Thursday, 12 July 2012

Review: Lords and Ladies

Lords and Ladies by Terry Pratchett

My rating: 4 of 5 stars

Lords and Ladies is the second discworld novel originally published in 1992. Overall, it's the 14th book, and the fourth from the witches storyline.

The first thing that surprised me here was that it does, in a way, stand on it's own, but there is a review of former books, especially Witches Abroad, the previous witches novel. Lords and Ladies picks up the story of Granny Weatherwax, Nanny Ogg and Magrat Garlick at their arrival in Lancre, when Magrat is informed that she will be married to King Verence II. soon. She doesn't really mind, but is of course very upset because she has apparently no choice in the matter; even the wedding dress has already been ordered without consulting her. Still, that is nothing to an argument she has with Granny Weatherwax, prompting her to give up witching and move into the castle even before the wedding.
It's only Granny and Nanny Ogg, then, who discover that someone had been dabbling with magic at the Dancers, an old stone circle protecting Lancre from Fairyland, which isn't at all as people think it is. They try to prevent the worst, but in the end, elves come through, taking over the kingdom. To really own the land, though, the Queen of the Elves has to marry the king, and Magrat won't have any of that... Neither would the other two witches, of course, but both are distracted by, well, men.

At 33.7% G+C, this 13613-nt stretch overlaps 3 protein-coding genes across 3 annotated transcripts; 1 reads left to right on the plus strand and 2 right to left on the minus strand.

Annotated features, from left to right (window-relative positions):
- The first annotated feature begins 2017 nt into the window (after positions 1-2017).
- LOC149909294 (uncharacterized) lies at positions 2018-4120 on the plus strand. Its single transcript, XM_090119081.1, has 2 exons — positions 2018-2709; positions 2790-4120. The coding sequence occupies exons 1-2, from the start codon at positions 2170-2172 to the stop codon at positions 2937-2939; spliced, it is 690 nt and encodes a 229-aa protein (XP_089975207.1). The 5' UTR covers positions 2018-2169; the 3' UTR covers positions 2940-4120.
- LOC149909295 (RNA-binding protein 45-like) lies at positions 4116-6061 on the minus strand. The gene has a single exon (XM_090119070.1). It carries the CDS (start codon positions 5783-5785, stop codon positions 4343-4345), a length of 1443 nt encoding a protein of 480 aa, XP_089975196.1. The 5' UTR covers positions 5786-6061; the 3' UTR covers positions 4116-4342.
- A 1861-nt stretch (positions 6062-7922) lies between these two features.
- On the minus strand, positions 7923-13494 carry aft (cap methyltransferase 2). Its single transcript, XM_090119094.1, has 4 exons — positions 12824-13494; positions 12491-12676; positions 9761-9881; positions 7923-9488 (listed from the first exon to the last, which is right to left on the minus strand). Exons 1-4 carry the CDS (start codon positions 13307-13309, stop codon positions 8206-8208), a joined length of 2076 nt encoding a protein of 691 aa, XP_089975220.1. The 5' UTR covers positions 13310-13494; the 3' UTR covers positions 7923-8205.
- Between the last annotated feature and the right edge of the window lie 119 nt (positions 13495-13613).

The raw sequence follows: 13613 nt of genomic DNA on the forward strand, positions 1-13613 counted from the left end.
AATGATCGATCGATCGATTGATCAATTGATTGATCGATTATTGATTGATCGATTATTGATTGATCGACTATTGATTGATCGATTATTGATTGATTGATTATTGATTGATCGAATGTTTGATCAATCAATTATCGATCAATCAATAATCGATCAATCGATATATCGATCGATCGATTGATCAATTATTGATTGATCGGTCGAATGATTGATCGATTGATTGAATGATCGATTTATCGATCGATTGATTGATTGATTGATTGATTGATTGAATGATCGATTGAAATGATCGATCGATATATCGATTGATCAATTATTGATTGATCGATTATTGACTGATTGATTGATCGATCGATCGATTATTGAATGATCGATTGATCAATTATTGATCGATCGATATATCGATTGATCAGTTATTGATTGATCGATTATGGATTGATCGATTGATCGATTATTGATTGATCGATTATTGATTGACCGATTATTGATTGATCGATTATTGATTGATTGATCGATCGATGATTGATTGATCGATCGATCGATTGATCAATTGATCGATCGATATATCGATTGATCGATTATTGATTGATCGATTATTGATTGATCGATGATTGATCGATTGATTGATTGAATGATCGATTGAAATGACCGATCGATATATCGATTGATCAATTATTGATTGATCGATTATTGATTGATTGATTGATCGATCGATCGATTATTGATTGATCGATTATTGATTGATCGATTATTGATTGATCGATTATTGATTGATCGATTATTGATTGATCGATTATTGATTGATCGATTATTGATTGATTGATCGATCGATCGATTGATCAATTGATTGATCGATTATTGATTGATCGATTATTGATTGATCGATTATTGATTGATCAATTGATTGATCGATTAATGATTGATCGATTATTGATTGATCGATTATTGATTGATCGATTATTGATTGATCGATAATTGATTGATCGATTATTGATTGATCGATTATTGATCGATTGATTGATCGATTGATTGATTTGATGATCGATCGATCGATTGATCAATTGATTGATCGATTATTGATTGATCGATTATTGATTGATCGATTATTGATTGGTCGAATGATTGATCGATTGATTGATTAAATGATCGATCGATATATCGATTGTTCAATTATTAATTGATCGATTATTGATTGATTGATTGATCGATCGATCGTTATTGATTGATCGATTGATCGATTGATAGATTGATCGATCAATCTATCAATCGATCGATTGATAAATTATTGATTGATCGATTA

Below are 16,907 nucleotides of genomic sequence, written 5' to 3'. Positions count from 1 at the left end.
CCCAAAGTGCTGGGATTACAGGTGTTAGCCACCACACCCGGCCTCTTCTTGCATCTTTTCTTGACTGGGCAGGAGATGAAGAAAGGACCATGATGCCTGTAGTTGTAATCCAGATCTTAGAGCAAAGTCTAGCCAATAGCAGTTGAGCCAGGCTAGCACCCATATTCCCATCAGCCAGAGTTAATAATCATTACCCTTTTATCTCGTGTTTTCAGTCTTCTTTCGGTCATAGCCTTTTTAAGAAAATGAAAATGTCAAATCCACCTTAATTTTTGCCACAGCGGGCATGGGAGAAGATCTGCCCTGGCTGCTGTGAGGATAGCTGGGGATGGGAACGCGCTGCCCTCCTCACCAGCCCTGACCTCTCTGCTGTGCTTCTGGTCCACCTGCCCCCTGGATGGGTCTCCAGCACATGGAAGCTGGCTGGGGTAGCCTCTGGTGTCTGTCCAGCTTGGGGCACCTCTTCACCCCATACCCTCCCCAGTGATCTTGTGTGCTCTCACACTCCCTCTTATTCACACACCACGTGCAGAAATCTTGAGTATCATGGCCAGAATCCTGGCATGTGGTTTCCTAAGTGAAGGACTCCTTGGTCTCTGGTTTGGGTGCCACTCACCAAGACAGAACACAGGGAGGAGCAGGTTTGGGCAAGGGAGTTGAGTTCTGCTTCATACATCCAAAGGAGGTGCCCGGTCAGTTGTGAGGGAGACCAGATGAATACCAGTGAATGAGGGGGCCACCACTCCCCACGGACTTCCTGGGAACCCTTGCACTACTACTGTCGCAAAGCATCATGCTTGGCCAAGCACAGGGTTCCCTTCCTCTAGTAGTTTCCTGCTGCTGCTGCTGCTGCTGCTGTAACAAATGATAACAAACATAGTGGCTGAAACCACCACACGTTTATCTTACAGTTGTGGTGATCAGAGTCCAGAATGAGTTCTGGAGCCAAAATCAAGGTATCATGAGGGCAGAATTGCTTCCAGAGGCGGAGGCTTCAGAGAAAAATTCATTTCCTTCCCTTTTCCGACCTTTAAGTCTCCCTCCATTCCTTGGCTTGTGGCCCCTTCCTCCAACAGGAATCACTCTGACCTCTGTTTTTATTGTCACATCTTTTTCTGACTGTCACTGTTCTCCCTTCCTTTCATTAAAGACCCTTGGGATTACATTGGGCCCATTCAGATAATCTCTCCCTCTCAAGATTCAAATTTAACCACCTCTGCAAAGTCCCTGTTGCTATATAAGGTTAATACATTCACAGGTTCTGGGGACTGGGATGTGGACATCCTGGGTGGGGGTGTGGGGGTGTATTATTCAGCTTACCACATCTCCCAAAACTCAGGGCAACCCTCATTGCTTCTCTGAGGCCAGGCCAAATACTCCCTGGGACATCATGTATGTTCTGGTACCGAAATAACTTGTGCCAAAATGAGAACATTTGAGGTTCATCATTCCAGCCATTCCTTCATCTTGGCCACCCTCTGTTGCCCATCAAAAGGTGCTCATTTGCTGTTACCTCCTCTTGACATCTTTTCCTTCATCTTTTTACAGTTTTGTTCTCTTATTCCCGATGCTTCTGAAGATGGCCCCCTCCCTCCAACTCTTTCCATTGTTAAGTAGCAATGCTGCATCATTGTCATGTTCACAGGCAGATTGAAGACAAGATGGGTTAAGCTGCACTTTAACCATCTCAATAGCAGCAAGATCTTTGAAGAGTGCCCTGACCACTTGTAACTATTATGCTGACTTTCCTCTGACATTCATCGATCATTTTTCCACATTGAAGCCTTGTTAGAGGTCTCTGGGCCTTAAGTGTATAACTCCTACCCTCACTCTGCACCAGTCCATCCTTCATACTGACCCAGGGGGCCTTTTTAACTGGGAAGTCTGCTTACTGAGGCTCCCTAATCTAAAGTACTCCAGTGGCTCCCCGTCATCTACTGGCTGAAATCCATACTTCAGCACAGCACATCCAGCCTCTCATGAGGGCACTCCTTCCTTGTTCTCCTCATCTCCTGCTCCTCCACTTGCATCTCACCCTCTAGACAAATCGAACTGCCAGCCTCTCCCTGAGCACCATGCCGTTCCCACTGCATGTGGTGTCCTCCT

To me, Lords and Ladies was special because I've already read the much younger Tiffany Aching series, which starts with another invasion of the elves. It is very different from this one, but I remember that it was mentioned somewhere that Granny Weatherwax once got rid of the Queen, but wouldn't say how. Now I know.
Another thing that sets this novel apart from the other witches novels is the behaviour of Granny Weatherwax. She is uncertain, confused and a bit weak, absolutely not her usual self. And she has been planning ahead, manipulating people... To be honest, she reminded me a lot of Dumbledore (you know, Harry Potter). It was interesting to watch/read, and what made it even better were hints at her past.

Important guest roles this time were: Ridcully, current Archchancellor of Unseen University, together with the Bursar, the Librarian and Ponder Stibbons, Reader in Invisible Writings. Then there was Casanunda, the second greatest lover in the world and Nanny Ogg's flirt from Witches Abroad. On a side note, Mr. Ixolite the Banshee (from Reaper Man) is also mentioned.
Who is totally missing this time, though, is Death.

View all my reviews on goodreads.
Enhanced by Zemanta

No comments:

Post a Comment